Enval launched Touchdown, a joint project with The Kraft Heinz Co. and Sonoco aimed at improving packaging sustainability and accelerating the deployment of novel plastic recycling solutions in the U.S. Enval reports the ultimate aim of the project is to see its first recycling plants in the U.S. These plants will be capable of recycling previously unrecyclable plastic packaging using the company’s unique proprietary pyrolysis technology for treating low-density packaging waste.

“We see a high-demand for recyclable packaging amongst our consumers, which matches our goal of offering more sustainable products. The company began a relationship with Enval in 2011 to help construct their first commercial-scale plant in the UK, and we are excited to also explore opportunities to advance packaging recycling with Enval in the United States,” says Linda Roman, head of packaging growth & technology at Kraft Heinz.

Enval’s process transforms plastics into oil feedstock to produce new plastic, effectively closing the loop on packaging recycling and therefore enabling previously unrecyclable packaging to become valuable and environmentally responsible. Furthermore, it is reportedly the only technology capable of recycling plastic aluminum laminates by splitting them into high-value oil and aluminum with a low-carbon footprint.

Dr. Carlos Ludlow-Palafox, CEO of Enval, says, “We’re thrilled to be working with two groups as important in the consumer packaged goods and packaging communities as Kraft Heinz and Sonoco. We’re convinced that it is only via these types of collaborations, which involve players at different stages of the supply chain, that new technologies such as ours can be deployed quicker. We must quickly establish new and better infrastructure to succeed in reducing plastic pollution and decreasing carbon emissions.”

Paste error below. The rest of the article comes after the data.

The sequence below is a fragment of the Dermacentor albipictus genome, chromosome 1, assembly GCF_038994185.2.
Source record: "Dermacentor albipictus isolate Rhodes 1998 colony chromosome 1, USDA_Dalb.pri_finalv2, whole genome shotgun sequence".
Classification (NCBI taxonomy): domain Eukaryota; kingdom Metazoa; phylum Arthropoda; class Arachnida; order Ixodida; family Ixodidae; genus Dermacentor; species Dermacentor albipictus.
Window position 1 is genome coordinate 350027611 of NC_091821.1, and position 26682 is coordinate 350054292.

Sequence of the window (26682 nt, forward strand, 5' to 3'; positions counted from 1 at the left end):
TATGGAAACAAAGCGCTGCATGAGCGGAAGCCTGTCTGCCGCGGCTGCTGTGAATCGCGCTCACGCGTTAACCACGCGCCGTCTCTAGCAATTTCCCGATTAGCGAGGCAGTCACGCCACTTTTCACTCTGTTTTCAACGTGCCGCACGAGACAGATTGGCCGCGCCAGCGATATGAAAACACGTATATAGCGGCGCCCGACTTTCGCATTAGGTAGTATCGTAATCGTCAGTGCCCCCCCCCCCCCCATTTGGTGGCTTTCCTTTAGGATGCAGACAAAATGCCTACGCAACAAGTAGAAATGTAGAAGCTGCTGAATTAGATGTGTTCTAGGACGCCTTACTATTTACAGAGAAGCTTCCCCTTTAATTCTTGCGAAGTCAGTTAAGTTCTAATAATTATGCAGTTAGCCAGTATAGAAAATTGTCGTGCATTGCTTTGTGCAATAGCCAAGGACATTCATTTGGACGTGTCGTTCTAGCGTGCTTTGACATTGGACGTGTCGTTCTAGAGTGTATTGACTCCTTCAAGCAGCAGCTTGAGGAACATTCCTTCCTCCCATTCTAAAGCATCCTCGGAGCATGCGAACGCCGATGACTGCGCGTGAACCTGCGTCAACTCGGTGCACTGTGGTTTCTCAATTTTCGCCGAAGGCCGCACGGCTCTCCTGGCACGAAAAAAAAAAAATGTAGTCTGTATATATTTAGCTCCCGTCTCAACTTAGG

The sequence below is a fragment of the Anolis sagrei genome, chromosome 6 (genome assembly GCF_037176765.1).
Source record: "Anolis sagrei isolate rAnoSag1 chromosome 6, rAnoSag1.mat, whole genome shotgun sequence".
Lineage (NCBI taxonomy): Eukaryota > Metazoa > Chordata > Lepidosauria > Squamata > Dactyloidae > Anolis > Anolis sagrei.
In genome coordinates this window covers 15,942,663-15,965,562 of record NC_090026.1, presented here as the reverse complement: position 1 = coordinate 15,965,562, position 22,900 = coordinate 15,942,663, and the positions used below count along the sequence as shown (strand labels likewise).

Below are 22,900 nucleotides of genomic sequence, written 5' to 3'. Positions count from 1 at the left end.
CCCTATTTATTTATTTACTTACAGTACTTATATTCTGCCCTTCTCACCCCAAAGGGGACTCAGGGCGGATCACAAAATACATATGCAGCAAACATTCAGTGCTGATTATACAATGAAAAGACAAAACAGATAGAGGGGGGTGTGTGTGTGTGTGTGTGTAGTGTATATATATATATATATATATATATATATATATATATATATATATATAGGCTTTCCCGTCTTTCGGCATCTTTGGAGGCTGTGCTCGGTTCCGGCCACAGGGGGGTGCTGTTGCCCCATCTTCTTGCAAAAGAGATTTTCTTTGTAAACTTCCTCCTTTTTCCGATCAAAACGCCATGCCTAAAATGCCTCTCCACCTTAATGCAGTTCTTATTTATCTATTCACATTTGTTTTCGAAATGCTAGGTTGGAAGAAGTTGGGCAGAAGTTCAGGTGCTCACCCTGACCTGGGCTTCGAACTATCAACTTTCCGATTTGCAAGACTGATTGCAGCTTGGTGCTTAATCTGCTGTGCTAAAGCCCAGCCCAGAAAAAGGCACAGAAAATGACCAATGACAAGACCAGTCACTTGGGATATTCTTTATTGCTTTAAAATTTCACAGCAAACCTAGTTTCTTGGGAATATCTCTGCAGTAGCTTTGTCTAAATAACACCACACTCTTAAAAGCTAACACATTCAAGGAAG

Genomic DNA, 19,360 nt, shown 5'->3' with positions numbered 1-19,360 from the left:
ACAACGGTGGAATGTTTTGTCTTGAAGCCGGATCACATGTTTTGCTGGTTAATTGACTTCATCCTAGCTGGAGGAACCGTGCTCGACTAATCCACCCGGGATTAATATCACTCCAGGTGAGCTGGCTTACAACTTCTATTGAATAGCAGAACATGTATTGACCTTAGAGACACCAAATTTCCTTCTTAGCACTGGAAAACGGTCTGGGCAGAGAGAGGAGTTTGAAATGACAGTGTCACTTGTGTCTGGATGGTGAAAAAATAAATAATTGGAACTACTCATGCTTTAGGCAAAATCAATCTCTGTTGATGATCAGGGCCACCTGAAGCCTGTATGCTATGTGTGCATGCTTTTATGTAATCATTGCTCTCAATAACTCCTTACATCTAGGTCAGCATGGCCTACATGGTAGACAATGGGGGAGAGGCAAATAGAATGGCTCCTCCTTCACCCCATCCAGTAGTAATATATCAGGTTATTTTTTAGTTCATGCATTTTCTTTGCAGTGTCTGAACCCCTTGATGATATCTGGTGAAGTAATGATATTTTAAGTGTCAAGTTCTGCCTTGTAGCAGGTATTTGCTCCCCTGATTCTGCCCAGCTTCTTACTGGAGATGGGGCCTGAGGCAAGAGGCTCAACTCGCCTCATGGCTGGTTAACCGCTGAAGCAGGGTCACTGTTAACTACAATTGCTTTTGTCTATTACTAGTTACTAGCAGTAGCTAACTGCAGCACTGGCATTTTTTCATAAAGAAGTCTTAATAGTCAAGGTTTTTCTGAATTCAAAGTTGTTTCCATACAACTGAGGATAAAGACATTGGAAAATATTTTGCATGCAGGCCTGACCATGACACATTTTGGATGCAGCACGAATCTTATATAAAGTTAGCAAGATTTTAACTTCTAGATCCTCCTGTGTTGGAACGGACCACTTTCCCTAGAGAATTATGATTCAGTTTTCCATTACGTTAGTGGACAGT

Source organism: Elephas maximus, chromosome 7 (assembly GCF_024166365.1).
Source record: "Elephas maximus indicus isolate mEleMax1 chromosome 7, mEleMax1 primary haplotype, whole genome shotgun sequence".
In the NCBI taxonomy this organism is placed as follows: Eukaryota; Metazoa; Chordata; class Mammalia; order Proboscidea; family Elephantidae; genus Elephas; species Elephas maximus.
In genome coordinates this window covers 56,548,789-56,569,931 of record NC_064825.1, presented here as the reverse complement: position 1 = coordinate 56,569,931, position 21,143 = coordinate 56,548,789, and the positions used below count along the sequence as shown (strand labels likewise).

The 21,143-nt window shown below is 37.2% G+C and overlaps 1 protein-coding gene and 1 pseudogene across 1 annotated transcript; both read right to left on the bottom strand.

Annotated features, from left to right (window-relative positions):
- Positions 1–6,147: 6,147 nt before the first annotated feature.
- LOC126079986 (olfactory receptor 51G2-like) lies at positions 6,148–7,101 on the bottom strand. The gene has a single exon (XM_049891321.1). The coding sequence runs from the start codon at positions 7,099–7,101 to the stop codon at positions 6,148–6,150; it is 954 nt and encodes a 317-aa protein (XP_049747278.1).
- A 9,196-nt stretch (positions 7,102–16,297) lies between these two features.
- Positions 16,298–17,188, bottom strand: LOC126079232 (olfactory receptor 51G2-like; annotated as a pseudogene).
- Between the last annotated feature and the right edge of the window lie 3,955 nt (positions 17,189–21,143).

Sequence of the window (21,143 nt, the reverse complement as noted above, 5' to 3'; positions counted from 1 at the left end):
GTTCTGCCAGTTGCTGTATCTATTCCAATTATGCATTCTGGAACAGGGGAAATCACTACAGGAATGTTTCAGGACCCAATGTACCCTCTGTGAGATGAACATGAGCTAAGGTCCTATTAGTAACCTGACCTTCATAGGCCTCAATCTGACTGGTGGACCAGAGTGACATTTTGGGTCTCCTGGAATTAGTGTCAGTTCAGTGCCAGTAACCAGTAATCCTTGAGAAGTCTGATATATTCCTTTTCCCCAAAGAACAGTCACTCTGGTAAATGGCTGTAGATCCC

The first phase of the project will involve Enval assessing the current disposal solutions for materials used by Sonoco and Kraft Heinz during the production and use respectively of flexible plastic packaging. At the end of the first phase, Enval will produce a feasibility study, which will include potential locations for future recycling plants. The company says this approach is possible because the Enval technology was conceived in a modular way, which ensures that economic viability of the process starts at a "small" scale — thanks to its low CAPEX.

Enval will then continue the project by building plants, which could initially target the treatment of scrap generated by Sonoco and Kraft Heinz, with the idea of incorporating post-consumer waste in the future.  

“While flexible packaging has a low environmental footprint, we recognize that innovation is needed in recycling technologies to improve its end-of-life options. Sonoco believes the combination of product and recycling innovation will provide a compelling solution and we are happy to partner with Enval on this exciting project,” says Jeff Schuetz, staff VP of global technology, consumer packaging at Sonoco.

For more information visit www.enval.com, www.kraftheinzcompany.com and www.sonoco.com.